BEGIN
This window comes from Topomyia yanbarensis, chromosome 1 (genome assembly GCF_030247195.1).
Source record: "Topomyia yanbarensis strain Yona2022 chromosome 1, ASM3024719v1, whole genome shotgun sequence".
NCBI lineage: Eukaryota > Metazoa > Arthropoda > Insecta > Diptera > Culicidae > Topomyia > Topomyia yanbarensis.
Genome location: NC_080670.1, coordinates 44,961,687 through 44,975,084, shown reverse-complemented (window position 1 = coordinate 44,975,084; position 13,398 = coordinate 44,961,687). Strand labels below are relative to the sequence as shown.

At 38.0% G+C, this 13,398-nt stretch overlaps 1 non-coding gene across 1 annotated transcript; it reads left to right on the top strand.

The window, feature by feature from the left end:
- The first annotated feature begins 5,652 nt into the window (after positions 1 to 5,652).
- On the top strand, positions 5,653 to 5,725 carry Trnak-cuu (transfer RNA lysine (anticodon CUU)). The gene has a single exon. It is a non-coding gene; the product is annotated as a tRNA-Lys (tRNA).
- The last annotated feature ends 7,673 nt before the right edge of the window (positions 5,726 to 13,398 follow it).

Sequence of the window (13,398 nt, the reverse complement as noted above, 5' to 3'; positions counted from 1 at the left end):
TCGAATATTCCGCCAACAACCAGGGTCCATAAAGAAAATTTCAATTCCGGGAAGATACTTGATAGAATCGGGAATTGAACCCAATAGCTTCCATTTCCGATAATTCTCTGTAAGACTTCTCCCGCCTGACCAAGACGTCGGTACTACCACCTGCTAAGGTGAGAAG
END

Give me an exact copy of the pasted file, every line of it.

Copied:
This window comes from Topomyia yanbarensis, chromosome 1 (genome assembly GCF_030247195.1).
Source record: "Topomyia yanbarensis strain Yona2022 chromosome 1, ASM3024719v1, whole genome shotgun sequence".
NCBI lineage: Eukaryota > Metazoa > Arthropoda > Insecta > Diptera > Culicidae > Topomyia > Topomyia yanbarensis.
Genome location: NC_080670.1, coordinates 44,961,687 through 44,975,084, shown reverse-complemented (window position 1 = coordinate 44,975,084; position 13,398 = coordinate 44,961,687). Strand labels below are relative to the sequence as shown.

At 38.0% G+C, this 13,398-nt stretch overlaps 1 non-coding gene across 1 annotated transcript; it reads left to right on the top strand.

The window, feature by feature from the left end:
- The first annotated feature begins 5,652 nt into the window (after positions 1 to 5,652).
- On the top strand, positions 5,653 to 5,725 carry Trnak-cuu (transfer RNA lysine (anticodon CUU)). The gene has a single exon. It is a non-coding gene; the product is annotated as a tRNA-Lys (tRNA).
- The last annotated feature ends 7,673 nt before the right edge of the window (positions 5,726 to 13,398 follow it).

Sequence of the window (13,398 nt, the reverse complement as noted above, 5' to 3'; positions counted from 1 at the left end):
TCGAATATTCCGCCAACAACCAGGGTCCATAAAGAAAATTTCAATTCCGGGAAGATACTTGATAGAATCGGGAATTGAACCCAATAGCTTCCATTTCCGATAATTCTCTGTAAGACTTCTCCCGCCTGACCAAGACGTCGGTACTACCACCTGCTAAGGTGAGAAG